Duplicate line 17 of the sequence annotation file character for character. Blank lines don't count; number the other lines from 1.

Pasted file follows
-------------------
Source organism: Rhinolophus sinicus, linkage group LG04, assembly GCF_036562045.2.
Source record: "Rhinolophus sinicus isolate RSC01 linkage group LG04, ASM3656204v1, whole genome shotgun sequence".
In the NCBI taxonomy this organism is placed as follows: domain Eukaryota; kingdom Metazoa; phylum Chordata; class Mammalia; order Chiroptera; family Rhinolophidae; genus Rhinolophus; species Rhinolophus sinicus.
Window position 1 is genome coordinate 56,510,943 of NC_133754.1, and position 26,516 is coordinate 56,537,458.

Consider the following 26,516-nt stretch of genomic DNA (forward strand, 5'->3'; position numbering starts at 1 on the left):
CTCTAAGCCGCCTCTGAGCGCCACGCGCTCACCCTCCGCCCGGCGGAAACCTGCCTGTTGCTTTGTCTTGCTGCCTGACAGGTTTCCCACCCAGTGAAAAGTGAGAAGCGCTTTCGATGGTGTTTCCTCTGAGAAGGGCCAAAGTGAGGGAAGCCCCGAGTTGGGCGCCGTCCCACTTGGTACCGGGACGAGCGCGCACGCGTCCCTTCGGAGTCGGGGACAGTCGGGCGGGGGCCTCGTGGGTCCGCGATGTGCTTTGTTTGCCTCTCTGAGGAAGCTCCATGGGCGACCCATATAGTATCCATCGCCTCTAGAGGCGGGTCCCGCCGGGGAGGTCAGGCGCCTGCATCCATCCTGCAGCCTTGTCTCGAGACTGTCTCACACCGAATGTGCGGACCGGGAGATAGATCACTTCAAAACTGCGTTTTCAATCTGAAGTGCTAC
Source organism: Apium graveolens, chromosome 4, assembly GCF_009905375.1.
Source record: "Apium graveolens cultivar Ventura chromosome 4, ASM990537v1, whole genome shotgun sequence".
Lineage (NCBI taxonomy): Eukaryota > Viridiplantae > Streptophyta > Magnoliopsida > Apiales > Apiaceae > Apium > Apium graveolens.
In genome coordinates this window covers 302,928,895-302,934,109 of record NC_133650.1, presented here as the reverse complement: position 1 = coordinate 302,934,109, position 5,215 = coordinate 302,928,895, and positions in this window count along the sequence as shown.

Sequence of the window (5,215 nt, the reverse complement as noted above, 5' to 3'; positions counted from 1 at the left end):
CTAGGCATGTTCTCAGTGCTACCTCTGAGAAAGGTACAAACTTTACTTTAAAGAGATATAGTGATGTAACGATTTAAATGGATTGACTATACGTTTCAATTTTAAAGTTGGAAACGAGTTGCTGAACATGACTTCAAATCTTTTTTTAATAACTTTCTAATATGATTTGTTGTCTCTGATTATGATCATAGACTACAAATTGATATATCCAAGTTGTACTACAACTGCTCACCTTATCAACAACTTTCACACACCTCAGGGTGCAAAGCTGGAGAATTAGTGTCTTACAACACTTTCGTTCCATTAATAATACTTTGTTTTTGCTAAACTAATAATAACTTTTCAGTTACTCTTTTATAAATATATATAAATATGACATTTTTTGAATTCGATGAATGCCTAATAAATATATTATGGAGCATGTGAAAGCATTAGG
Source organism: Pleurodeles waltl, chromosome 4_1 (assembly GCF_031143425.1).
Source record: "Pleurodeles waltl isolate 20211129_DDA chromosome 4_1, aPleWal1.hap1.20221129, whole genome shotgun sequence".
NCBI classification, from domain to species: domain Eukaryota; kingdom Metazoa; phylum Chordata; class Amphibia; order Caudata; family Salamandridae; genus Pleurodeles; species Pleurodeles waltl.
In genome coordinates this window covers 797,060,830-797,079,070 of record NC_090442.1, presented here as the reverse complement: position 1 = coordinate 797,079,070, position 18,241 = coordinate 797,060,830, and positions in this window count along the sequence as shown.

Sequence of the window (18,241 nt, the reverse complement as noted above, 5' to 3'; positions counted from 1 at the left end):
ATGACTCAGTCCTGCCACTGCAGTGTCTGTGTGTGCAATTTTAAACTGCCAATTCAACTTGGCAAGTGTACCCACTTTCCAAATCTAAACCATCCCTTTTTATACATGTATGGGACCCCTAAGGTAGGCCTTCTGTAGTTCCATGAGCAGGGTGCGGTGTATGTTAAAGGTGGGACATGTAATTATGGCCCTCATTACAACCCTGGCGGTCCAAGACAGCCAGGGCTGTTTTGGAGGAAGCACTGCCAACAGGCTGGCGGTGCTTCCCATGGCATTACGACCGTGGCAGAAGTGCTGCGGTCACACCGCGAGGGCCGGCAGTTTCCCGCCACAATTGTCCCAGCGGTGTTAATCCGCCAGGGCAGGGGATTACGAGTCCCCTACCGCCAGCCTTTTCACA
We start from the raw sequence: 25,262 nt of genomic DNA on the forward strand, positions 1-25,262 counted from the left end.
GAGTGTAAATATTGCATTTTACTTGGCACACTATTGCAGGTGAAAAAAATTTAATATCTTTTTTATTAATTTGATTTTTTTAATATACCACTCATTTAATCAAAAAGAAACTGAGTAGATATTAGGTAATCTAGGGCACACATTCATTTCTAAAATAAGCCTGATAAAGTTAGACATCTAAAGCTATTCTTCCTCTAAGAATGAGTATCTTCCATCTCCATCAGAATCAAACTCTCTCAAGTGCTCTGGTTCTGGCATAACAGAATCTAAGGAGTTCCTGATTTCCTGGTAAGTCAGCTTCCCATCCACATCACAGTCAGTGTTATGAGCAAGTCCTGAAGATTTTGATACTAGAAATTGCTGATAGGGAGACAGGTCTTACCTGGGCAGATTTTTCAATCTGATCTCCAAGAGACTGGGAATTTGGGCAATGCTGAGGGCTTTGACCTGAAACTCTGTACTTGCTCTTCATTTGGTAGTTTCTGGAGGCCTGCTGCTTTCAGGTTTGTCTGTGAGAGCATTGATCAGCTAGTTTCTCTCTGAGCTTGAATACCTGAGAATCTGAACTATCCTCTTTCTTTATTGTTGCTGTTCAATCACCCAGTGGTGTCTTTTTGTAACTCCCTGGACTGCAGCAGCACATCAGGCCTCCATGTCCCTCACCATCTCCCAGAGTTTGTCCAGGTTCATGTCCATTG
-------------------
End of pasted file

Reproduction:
Sequence of the window (18,241 nt, the reverse complement as noted above, 5' to 3'; positions counted from 1 at the left end):